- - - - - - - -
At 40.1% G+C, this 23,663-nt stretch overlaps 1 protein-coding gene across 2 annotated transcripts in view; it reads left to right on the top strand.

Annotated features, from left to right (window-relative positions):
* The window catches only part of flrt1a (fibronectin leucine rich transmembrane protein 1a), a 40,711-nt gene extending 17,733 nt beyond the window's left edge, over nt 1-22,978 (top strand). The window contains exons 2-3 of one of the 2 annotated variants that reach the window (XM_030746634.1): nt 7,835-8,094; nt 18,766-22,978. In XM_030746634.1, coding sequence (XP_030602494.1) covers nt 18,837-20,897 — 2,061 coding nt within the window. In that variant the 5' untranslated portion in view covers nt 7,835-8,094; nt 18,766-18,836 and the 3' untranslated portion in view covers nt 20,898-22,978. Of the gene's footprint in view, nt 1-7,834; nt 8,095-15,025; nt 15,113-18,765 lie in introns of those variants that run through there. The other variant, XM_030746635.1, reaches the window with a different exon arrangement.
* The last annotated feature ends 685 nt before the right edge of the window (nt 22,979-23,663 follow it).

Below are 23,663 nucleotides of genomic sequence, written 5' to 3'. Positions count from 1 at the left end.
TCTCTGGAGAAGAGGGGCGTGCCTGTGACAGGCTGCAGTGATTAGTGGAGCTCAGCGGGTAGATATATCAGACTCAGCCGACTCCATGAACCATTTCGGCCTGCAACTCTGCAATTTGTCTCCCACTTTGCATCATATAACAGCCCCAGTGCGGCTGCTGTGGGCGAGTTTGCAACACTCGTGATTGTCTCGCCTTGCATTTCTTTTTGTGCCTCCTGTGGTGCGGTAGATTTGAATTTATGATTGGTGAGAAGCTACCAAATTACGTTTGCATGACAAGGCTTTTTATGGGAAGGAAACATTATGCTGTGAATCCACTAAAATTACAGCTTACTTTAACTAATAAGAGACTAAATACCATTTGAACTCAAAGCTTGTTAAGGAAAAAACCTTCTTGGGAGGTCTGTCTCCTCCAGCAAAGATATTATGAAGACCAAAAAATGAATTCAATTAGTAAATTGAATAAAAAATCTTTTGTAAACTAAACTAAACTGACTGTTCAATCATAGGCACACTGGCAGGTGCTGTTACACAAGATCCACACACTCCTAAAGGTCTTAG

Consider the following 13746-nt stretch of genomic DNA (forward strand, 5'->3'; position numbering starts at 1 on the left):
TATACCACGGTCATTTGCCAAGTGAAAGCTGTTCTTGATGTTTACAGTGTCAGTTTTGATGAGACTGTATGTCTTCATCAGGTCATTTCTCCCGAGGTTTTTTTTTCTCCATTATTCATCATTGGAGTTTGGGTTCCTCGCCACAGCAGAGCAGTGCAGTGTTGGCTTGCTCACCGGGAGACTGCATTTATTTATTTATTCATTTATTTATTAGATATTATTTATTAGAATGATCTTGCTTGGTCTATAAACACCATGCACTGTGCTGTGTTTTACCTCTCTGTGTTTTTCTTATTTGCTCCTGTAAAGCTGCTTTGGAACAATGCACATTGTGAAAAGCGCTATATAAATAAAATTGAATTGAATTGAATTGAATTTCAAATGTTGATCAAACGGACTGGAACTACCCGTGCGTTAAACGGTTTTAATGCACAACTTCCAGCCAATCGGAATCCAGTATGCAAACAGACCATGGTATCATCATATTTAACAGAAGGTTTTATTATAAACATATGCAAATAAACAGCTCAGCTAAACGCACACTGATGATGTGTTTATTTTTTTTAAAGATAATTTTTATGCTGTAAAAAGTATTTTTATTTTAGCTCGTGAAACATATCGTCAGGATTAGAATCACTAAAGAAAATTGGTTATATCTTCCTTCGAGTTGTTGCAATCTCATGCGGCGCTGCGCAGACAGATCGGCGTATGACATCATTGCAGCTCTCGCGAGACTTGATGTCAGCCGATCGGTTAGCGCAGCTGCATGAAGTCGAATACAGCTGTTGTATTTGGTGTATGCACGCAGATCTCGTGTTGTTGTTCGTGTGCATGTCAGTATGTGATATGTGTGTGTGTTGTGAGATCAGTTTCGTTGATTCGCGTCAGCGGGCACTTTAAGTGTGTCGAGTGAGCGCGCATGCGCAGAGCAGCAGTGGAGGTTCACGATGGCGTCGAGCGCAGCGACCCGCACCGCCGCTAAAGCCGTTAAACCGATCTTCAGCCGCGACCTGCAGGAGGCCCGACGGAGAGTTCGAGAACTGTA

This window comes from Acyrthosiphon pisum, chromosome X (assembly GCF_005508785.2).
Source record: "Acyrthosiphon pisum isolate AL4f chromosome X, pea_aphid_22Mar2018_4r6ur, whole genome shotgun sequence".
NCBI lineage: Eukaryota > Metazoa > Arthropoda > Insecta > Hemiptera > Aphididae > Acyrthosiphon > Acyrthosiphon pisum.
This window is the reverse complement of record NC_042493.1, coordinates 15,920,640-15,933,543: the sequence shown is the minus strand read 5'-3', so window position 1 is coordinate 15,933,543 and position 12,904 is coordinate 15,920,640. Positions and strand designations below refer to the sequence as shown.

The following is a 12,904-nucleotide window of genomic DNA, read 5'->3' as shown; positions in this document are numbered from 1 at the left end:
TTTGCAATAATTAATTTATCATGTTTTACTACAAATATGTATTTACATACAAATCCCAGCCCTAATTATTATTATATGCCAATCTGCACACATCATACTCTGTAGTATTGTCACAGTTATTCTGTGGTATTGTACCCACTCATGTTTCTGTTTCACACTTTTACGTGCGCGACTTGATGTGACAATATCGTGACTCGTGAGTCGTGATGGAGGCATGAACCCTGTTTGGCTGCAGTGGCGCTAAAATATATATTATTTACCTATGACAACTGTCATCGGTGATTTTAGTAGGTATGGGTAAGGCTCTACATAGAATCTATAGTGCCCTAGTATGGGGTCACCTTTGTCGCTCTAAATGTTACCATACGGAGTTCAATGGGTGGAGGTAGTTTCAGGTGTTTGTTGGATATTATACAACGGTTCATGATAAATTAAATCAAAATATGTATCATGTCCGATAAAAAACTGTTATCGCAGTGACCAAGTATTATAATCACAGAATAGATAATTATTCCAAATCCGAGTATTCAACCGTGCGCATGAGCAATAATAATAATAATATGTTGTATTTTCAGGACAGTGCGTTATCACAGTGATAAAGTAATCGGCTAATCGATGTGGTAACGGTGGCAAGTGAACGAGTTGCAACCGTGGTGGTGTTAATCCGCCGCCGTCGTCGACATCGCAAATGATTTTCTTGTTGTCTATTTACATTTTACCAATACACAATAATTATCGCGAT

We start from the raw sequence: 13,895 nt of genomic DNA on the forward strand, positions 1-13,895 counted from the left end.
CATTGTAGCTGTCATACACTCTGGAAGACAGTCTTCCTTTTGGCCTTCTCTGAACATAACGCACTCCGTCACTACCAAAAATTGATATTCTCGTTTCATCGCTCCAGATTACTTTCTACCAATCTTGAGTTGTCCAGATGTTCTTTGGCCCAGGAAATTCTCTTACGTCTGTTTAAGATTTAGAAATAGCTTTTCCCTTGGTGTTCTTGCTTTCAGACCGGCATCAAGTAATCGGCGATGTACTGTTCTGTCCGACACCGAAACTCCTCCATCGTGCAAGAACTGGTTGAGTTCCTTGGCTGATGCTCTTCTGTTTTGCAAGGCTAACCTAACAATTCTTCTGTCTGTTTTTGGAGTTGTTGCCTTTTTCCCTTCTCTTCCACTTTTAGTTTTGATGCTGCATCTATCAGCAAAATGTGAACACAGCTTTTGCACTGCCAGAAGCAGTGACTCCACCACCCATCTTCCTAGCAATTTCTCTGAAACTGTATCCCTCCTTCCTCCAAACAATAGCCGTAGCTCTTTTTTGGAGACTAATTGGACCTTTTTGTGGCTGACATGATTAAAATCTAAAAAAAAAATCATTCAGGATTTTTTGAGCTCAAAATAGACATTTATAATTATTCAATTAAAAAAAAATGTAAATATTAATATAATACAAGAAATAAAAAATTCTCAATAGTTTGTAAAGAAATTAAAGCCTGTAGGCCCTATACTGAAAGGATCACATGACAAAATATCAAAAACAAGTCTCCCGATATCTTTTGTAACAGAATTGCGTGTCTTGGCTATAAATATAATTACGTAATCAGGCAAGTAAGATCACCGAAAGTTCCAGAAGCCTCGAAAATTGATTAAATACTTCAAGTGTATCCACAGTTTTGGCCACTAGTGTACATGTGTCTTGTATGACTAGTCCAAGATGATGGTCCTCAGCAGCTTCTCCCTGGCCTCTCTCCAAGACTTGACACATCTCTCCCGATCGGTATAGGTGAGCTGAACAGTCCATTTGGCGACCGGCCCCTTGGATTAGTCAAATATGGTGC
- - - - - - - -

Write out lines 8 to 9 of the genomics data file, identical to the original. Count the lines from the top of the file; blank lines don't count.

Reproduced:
TATACCACGGTCATTTGCCAAGTGAAAGCTGTTCTTGATGTTTACAGTGTCAGTTTTGATGAGACTGTATGTCTTCATCAGGTCATTTCTCCCGAGGTTTTTTTTTCTCCATTATTCATCATTGGAGTTTGGGTTCCTCGCCACAGCAGAGCAGTGCAGTGTTGGCTTGCTCACCGGGAGACTGCATTTATTTATTTATTCATTTATTTATTAGATATTATTTATTAGAATGATCTTGCTTGGTCTATAAACACCATGCACTGTGCTGTGTTTTACCTCTCTGTGTTTTTCTTATTTGCTCCTGTAAAGCTGCTTTGGAACAATGCACATTGTGAAAAGCGCTATATAAATAAAATTGAATTGAATTGAATTGAATTTCAAATGTTGATCAAACGGACTGGAACTACCCGTGCGTTAAACGGTTTTAATGCACAACTTCCAGCCAATCGGAATCCAGTATGCAAACAGACCATGGTATCATCATATTTAACAGAAGGTTTTATTATAAACATATGCAAATAAACAGCTCAGCTAAACGCACACTGATGATGTGTTTATTTTTTTTAAAGATAATTTTTATGCTGTAAAAAGTATTTTTATTTTAGCTCGTGAAACATATCGTCAGGATTAGAATCACTAAAGAAAATTGGTTATATCTTCCTTCGAGTTGTTGCAATCTCATGCGGCGCTGCGCAGACAGATCGGCGTATGACATCATTGCAGCTCTCGCGAGACTTGATGTCAGCCGATCGGTTAGCGCAGCTGCATGAAGTCGAATACAGCTGTTGTATTTGGTGTATGCACGCAGATCTCGTGTTGTTGTTCGTGTGCATGTCAGTATGTGATATGTGTGTGTGTTGTGAGATCAGTTTCGTTGATTCGCGTCAGCGGGCACTTTAAGTGTGTCGAGTGAGCGCGCATGCGCAGAGCAGCAGTGGAGGTTCACGATGGCGTCGAGCGCAGCGACCCGCACCGCCGCTAAAGCCGTTAAACCGATCTTCAGCCGCGACCTGCAGGAGGCCCGACGGAGAGTTCGAGAACTGTA

This window comes from Acyrthosiphon pisum, chromosome X (assembly GCF_005508785.2).